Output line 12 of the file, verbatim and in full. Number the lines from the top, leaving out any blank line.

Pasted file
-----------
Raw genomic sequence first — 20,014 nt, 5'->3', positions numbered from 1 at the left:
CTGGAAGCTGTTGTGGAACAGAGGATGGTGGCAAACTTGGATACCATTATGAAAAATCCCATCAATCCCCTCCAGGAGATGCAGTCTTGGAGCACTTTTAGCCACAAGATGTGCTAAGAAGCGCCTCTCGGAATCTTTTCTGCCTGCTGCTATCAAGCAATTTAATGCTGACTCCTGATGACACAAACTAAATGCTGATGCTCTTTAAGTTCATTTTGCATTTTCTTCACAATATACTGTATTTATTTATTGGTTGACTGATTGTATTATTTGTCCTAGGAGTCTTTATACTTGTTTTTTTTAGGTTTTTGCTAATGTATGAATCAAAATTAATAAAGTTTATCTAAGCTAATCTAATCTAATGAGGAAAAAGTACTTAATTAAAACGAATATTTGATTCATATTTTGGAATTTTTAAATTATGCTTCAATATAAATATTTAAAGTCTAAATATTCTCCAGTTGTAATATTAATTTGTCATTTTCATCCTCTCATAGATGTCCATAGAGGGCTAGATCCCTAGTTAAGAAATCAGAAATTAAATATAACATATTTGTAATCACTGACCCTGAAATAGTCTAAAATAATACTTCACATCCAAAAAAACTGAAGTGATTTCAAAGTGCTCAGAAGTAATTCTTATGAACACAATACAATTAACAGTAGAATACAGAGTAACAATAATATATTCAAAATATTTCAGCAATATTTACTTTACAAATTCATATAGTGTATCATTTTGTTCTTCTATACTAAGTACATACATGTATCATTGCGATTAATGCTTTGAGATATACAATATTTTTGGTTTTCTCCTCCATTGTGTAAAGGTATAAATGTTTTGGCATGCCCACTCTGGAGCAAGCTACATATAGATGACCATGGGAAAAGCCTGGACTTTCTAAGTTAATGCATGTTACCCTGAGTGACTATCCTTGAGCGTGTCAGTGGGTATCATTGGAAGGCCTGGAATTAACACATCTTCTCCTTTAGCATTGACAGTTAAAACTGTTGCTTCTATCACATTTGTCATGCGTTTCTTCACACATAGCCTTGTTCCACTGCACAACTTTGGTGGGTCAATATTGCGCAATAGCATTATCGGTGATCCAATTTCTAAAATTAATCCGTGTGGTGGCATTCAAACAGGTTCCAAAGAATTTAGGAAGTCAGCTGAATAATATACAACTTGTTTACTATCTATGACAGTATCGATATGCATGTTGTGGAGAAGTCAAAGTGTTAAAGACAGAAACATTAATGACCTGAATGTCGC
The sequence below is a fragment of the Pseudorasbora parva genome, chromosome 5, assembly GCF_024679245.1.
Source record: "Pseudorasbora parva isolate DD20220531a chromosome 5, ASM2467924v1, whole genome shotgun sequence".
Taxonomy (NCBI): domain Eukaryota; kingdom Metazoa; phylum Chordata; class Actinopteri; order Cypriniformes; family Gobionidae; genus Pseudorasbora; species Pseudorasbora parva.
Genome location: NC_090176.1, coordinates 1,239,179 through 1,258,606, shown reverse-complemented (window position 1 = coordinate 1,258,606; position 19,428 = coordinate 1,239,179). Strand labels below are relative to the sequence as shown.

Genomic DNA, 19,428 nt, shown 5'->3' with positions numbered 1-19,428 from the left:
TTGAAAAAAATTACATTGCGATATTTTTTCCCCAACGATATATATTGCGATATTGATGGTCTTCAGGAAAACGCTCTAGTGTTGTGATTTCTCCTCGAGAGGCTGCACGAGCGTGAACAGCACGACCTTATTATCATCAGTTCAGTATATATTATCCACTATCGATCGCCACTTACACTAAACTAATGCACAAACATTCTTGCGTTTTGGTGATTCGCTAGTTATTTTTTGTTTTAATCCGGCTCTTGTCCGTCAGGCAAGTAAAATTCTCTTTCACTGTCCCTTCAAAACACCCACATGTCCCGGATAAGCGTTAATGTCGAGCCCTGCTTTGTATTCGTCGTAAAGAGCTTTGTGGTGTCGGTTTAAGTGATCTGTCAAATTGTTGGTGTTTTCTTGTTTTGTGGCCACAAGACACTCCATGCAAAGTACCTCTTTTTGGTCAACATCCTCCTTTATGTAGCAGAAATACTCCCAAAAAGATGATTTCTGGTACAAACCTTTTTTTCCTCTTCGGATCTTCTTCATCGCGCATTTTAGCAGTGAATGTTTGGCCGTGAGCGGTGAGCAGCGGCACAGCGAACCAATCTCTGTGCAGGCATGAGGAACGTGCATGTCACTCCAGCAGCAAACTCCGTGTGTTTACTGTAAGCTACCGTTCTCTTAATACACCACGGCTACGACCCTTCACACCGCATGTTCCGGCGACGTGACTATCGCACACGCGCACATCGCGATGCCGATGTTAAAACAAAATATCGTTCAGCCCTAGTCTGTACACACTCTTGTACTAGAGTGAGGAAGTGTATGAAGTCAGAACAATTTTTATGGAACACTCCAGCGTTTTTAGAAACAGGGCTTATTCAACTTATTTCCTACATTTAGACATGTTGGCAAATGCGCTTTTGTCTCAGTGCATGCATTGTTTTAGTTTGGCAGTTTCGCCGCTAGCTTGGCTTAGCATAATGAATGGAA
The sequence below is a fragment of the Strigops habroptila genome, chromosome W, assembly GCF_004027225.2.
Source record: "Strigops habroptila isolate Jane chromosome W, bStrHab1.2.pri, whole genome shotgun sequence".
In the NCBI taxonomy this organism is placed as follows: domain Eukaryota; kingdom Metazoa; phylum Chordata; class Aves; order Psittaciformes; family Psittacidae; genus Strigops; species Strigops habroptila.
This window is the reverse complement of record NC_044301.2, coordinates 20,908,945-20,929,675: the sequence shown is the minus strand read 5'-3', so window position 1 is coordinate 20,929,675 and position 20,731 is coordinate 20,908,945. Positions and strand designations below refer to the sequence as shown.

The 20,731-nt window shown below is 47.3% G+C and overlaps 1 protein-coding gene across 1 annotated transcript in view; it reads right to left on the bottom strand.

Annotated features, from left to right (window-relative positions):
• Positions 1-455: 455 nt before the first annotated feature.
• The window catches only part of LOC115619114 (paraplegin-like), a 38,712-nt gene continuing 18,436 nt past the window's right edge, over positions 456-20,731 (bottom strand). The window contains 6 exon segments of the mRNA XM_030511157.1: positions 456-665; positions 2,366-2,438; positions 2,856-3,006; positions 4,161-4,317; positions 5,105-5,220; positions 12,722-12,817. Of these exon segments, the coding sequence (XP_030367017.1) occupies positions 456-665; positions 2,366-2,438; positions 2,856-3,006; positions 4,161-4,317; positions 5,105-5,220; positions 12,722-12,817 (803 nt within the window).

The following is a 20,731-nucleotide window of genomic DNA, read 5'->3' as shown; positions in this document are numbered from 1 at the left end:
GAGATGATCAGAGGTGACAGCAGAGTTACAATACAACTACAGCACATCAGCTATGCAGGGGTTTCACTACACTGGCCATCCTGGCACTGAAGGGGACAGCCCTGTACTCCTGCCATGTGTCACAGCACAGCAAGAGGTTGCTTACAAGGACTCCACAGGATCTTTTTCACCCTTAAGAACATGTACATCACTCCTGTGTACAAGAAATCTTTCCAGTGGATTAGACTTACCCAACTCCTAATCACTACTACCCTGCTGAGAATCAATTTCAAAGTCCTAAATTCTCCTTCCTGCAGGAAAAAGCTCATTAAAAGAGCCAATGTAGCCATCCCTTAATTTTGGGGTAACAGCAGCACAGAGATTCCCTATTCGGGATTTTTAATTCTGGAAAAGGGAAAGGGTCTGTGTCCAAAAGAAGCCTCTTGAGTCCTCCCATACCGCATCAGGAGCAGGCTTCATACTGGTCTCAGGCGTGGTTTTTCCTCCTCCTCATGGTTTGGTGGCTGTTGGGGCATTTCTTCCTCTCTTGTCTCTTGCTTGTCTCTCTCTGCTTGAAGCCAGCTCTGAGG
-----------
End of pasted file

This window is the reverse complement of record NC_044301.2, coordinates 20,908,945-20,929,675: the sequence shown is the minus strand read 5'-3', so window position 1 is coordinate 20,929,675 and position 20,731 is coordinate 20,908,945. Positions and strand designations below refer to the sequence as shown.